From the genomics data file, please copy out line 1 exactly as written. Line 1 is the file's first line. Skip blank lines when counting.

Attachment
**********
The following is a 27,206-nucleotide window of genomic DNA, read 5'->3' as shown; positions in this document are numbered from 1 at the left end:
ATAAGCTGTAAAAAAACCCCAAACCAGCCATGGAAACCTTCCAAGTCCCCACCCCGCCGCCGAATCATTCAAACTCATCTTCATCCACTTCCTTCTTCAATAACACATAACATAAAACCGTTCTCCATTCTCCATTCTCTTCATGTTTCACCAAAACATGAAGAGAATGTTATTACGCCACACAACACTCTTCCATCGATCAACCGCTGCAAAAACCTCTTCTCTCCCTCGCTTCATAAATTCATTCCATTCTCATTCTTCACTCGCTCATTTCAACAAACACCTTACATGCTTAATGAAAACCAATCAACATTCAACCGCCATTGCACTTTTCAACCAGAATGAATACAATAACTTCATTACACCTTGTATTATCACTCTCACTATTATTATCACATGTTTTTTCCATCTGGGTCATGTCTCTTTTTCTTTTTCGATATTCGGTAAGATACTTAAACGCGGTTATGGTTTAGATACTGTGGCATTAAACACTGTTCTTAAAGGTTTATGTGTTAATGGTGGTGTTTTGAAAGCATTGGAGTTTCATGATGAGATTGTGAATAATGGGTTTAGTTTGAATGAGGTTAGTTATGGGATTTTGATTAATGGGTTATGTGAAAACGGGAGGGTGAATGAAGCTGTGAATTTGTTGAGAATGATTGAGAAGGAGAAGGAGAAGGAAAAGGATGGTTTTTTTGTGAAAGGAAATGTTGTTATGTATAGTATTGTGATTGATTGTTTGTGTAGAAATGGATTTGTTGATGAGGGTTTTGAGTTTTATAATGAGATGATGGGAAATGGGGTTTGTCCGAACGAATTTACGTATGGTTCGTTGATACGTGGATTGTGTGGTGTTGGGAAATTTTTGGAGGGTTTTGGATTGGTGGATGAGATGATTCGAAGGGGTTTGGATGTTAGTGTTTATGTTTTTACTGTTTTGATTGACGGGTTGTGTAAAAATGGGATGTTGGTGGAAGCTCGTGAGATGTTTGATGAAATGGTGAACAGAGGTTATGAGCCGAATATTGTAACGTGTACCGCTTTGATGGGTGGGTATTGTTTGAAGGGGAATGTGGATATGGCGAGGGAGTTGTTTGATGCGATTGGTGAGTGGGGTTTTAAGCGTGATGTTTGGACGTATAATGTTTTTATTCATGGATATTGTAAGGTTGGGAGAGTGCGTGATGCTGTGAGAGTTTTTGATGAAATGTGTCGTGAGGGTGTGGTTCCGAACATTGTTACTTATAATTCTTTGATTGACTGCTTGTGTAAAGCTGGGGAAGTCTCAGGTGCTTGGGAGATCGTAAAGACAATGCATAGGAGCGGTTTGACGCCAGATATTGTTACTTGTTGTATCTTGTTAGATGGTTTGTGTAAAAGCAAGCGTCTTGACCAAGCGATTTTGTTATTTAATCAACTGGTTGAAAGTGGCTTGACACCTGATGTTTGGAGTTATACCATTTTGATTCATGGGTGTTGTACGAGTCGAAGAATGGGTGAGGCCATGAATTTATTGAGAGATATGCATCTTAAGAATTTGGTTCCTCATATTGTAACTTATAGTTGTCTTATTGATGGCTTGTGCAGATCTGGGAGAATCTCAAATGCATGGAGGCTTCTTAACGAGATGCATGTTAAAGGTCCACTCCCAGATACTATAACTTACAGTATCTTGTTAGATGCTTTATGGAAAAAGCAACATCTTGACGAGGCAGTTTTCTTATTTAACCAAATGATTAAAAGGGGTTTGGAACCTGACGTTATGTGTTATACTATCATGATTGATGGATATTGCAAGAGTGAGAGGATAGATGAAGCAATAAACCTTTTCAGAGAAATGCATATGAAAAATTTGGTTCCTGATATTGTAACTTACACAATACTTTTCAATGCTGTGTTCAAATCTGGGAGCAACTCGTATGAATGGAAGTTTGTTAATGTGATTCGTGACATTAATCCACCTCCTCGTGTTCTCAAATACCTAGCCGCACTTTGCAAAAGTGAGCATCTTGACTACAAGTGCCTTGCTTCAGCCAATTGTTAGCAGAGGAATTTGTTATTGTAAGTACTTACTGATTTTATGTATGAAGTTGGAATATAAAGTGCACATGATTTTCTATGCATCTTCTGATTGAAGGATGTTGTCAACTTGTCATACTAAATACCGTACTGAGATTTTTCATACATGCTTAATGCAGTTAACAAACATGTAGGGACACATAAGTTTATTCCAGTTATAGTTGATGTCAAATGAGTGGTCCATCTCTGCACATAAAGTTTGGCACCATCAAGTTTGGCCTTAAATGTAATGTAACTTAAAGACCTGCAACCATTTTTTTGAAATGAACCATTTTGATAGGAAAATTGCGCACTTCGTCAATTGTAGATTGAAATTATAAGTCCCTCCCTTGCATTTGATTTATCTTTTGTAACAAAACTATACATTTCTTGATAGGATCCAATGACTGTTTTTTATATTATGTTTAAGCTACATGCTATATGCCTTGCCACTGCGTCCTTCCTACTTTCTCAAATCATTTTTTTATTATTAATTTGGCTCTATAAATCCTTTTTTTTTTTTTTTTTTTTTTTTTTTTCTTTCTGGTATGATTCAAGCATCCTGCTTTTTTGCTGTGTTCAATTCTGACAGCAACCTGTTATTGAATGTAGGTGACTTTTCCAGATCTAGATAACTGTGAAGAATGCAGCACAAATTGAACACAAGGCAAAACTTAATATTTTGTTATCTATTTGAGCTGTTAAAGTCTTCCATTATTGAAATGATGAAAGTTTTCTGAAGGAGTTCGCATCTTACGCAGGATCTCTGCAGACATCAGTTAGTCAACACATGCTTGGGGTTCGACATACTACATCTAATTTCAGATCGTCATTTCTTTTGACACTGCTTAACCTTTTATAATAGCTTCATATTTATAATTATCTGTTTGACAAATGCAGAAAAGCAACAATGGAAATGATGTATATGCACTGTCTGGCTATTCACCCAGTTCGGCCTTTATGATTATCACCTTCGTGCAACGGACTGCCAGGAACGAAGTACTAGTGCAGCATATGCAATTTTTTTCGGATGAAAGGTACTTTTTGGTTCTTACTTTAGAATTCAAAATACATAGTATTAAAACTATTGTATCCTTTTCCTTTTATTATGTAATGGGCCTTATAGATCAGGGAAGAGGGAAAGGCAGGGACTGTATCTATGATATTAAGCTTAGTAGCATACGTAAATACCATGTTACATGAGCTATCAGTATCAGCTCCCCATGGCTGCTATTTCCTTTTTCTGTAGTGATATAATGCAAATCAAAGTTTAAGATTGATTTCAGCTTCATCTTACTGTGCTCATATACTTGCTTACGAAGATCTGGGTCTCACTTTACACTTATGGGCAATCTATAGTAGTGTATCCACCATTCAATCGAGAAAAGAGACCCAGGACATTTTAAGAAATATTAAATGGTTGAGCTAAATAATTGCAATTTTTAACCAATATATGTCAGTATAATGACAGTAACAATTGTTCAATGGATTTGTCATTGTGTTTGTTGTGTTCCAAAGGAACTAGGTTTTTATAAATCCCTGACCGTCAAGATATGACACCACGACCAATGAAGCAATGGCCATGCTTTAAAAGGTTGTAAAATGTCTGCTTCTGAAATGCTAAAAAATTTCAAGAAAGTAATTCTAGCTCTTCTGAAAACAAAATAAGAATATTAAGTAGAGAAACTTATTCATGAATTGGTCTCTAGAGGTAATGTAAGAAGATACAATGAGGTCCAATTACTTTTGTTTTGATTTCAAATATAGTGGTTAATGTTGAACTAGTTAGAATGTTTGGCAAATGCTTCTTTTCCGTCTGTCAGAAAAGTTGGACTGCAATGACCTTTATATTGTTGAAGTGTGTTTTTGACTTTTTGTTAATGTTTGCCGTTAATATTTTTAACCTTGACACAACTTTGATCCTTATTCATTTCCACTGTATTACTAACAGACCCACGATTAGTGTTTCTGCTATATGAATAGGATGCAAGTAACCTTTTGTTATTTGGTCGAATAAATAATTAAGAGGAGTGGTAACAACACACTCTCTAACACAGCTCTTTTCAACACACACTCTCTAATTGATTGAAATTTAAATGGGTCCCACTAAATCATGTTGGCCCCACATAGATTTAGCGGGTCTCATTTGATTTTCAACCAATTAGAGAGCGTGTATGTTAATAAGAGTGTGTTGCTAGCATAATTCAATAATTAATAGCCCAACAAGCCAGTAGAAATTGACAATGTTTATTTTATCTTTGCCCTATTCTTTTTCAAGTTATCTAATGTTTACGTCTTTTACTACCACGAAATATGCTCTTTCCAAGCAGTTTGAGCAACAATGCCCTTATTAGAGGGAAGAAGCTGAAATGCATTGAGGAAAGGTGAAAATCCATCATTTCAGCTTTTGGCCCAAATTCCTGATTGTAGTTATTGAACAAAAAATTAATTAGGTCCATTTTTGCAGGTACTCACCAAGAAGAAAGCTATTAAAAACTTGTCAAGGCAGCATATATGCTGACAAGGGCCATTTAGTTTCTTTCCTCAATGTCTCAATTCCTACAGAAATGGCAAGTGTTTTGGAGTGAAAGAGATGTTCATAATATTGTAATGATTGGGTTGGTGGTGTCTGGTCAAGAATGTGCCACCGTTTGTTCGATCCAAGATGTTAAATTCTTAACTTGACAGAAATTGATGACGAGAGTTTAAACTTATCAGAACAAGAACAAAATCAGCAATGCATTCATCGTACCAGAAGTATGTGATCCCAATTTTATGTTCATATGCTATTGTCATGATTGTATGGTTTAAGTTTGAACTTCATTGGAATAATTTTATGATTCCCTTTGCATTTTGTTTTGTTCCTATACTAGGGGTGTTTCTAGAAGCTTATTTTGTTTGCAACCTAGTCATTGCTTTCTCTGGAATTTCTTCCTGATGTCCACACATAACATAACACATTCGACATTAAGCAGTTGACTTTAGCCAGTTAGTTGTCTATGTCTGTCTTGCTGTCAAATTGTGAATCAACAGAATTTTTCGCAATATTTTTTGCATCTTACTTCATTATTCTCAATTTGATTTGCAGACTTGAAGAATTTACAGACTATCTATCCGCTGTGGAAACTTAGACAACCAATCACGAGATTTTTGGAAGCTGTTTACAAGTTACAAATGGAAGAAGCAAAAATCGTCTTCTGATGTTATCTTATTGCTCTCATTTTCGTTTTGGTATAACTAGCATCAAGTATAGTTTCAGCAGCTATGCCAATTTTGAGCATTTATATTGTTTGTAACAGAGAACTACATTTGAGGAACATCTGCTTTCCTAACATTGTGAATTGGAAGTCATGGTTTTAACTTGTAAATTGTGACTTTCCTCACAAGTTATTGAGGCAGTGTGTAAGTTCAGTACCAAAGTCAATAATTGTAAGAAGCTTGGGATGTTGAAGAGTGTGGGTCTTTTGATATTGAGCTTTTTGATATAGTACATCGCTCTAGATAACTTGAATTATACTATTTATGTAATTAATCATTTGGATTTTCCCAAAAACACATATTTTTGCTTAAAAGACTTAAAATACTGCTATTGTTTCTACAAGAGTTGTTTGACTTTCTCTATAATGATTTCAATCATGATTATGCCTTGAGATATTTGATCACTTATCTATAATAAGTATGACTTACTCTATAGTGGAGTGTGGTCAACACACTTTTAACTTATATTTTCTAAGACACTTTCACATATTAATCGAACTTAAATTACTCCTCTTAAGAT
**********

The following is a 27,206-nucleotide window of genomic DNA, read 5'->3' as shown; positions in this document are numbered from 1 at the left end: